+ 3D Pokemon Models
+ Convenient Online Trade and Battling
+ Unique Type Combinations
+ Many Improvements All Around
- Low Resolution Hurts the Art Style
- Familiar Formula
The sixth generation of Pokemon is finally here with the worldwide release of Pokemon X and Y. While the 3ds has already had some Pokemon games and applications released for it, X and Y represent the first entry from the main series of games. Luckily for fans of the series, Nintendo was able to have both the western and eastern versions release at the same time. Leading up to the launch date, Nintendo was incredibly secretive about releasing any information about the games, which has led to an interesting feeling of wonder and surprise. What do certain shiny Pokemon look like? Is that a Pokemon “horde”? How many starter Pokemon do I receive!? All of these questions are fun little surprises for the fans, and this is one of the first Pokemon games in a while where figuring out which monsters are actually good is up to me. Most of the Pokemon data is not available at the time this was written, which has ended up making my experience just a bit more fun. Pokemon X and Y represent the biggest amount of change that has ever happened to the series, and the 3d Pokemon models are the highlight of the games, however, many of the visuals actually look bad compared to other 3ds games, and while the formula has gone through some changes, it is still very familiar to the other games.
Pokemon battles look and feel better than ever before
By far, my favorite thing about the sixth generation of Pokemon, are the new 3d models used for the battles. In the past when I have played Pokemon games, my team has never truly felt like they were mine. I caught, raised, battled, and traded Pokemon, but I have never really had any sort of attachment to them. I had Pokemon, and types, that I have enjoyed using, but Pokemon X and Y are actually able to make you feel close to your team. Now, when I catch a new Pokemon, I am actually eager to use it in battle. All of the 3d models and animations breathe so much life into battling, and the series as a whole. Also, as a throwback to fans of Red and Blue, the player is given one of the Kanto starters pretty early in the game. Bulbasaur, Squirtle, and Charmander are some of the most beloved Pokemon in the series, and as silly as this sounds, it was actually pretty exciting to watch their battle animations and evolutions.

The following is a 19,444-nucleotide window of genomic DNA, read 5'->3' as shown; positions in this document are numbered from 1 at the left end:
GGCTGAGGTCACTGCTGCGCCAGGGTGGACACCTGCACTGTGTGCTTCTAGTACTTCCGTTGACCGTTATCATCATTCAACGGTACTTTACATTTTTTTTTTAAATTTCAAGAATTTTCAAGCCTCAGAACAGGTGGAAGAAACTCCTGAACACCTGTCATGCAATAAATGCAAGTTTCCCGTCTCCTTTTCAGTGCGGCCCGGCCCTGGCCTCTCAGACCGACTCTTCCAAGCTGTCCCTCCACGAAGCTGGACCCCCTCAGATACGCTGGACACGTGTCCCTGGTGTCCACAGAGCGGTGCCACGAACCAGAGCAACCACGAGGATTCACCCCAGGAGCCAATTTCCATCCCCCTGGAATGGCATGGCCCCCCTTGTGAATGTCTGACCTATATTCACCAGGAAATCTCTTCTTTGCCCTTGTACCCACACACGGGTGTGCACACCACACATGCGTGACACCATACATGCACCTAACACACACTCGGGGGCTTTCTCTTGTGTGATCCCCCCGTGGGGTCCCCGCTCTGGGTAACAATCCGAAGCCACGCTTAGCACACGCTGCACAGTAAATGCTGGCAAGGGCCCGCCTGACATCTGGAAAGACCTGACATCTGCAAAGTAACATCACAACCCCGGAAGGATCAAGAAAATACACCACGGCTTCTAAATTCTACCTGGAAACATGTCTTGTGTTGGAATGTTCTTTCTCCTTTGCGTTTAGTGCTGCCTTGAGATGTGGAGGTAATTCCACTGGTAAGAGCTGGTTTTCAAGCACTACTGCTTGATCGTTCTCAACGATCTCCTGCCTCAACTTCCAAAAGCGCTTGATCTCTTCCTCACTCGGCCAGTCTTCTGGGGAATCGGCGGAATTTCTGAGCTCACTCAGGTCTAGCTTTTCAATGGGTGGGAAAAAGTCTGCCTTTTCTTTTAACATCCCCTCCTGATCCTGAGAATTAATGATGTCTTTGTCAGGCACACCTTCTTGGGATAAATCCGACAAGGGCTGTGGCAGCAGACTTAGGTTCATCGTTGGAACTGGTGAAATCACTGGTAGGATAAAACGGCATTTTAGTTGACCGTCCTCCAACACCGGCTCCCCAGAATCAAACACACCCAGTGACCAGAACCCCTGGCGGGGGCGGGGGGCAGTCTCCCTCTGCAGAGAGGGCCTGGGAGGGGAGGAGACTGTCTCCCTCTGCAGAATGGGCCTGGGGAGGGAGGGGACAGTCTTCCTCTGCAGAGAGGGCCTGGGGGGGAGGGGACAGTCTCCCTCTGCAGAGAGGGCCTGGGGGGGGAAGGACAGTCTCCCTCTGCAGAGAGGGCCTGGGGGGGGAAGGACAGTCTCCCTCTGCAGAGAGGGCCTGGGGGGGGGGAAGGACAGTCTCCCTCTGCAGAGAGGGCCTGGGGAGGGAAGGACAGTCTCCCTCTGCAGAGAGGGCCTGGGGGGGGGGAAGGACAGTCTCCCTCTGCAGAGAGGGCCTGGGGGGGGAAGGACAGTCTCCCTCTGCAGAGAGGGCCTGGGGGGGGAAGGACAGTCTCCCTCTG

Online is completely redone and full of convenient features
If you would have asked the average Pokemon fan what changes they would like to see from the series years back, one of the common answers would have been the ability to trade and battle with anybody in the world. The Nintendo DS was capable of this, but compared to other online systems, what it offered was incredibly basic and inconvenient. Pokemon X and Y have taken the idea of worldwide interactions, and with the 3ds hardware, have made the experience more social than it ever has been. Players can trade online with random people (however the Pokemon you receive is also random), they can interact with their friends list, battle, post updates and mini surveys, and also give themselves or other players what are known as “O powers”. These powers are basically just bonuses that players can give to each other that effect base stats, capture rates, and many other things. One of the few downsides to this new online system, is that closing your 3ds disconnects you from being online. When you are connected, you are able to see everyone else that is connected as they pop up on the bottom screen with their message, and also you are able to interact with your friends list. I close my 3ds often, especially during the review writing process, and it felt like a pain to keep reconnecting. This is a very small issue however, that most likely will not affect many players.
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